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How to prove that the exponential function and the logarithm function are the inverses of each other? I want it the following way. We must use the definition as power series, and must verify that all the terms of the composition except the coefficent of $z$ vanish, and that the first degree term is $1$.

I can write down the proof for the coefficient of $x^n$ for arbitrary but fixed $n$ by explicit verification. But how to settle this for all $n$ at one go?

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Do you care about real or complex numbers? You use x and z once each... – Larry Wang Jul 27 '10 at 20:39
Kaestur: I want it to be true over any commutative ring, in fact. – user218 Jul 27 '10 at 20:49
up vote 8 down vote accepted

There is a combinatorial proof. If $A(x) = \sum_{n \ge 0} a_n \frac{x^n}{n!}$ is an exponential generating function for the number of ways $a_n$ to put a certain structure on a set of size $n$, where $a_0 = 0$, then $\exp A(x) = \sum_{n \ge 0} b_n \frac{x^n}{n!}$ has coefficients $b_n$ which count the number of ways to split a set of size $n$ into subsets, each of which is given an $A$-structure. For example, $A(x) = e^x - 1$ is the structure of "being a nonempty set," and $\exp A(x)$ counts the number of ways to partition a set into nonempty subsets.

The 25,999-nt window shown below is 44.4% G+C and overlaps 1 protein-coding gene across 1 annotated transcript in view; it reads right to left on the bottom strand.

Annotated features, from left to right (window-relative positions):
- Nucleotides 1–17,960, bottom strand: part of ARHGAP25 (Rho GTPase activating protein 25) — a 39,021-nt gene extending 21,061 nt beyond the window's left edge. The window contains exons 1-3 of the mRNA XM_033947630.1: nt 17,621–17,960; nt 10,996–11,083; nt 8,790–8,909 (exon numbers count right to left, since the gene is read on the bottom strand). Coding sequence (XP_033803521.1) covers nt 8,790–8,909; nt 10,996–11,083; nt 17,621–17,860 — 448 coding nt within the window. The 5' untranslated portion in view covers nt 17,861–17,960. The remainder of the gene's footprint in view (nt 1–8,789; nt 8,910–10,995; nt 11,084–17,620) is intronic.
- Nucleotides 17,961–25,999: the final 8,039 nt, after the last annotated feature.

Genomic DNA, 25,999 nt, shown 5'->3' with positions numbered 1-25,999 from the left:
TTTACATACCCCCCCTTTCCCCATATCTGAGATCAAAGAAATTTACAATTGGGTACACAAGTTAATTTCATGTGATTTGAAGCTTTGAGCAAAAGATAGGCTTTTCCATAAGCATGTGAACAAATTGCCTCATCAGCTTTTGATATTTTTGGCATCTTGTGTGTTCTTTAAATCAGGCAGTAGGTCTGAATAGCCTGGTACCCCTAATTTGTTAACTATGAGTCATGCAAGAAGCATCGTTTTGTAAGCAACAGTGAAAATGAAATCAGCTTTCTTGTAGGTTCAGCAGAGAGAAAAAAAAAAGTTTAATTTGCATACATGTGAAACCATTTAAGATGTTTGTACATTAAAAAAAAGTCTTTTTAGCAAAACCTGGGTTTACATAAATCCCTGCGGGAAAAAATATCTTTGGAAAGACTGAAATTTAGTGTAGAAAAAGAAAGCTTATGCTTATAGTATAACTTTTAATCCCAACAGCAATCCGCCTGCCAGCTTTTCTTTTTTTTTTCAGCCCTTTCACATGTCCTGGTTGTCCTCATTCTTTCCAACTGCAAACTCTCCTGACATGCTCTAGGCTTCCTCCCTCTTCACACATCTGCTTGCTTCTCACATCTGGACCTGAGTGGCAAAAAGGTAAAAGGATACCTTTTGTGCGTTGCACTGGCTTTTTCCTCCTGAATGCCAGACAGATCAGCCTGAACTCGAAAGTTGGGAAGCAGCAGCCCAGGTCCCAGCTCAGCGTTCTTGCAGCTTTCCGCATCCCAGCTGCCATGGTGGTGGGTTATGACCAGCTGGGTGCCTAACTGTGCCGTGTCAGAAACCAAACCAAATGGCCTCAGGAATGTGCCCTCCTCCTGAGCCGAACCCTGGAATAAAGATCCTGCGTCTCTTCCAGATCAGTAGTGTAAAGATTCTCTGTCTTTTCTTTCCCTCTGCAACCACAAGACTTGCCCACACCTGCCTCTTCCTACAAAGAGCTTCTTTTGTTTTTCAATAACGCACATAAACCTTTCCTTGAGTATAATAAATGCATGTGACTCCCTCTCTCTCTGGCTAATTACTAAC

Now $\log \frac{1}{1 - x} = \sum_{n \ge 1} \frac{x^n}{n}$ can be thought of as the structure of "being a cycle," which is to say there are $(n-1)!$ ways to arrange $n$ objects into a cycle $s_1 \to s_2 \to ... \to s_n \to s_1$. So $\exp \log \frac{1}{1 - x}$ counts the number of ways to split $n$ objects up into disjoint cycles, which is the same as the number of permutations of $n$ by cycle decomposition. So

$$\exp \log \frac{1}{1 - x} = \frac{1}{1 - x}.$$

A generalization of this argument lets you compute the cycle index polynomials of the symmetric groups. Note that all of the above manipulations take place in the ring of formal power series over $\mathbb{Z}$.

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This takes place in the ring of divided-power series (integer sums of $x^n/n!$), not formal power series directly. – T.. Aug 3 '10 at 19:18
Would you happen to know an argument for the other direction of the composition, $\mathrm{log}\circ\mathrm{exp} = 1$? – Jim Jun 5 '14 at 5:38

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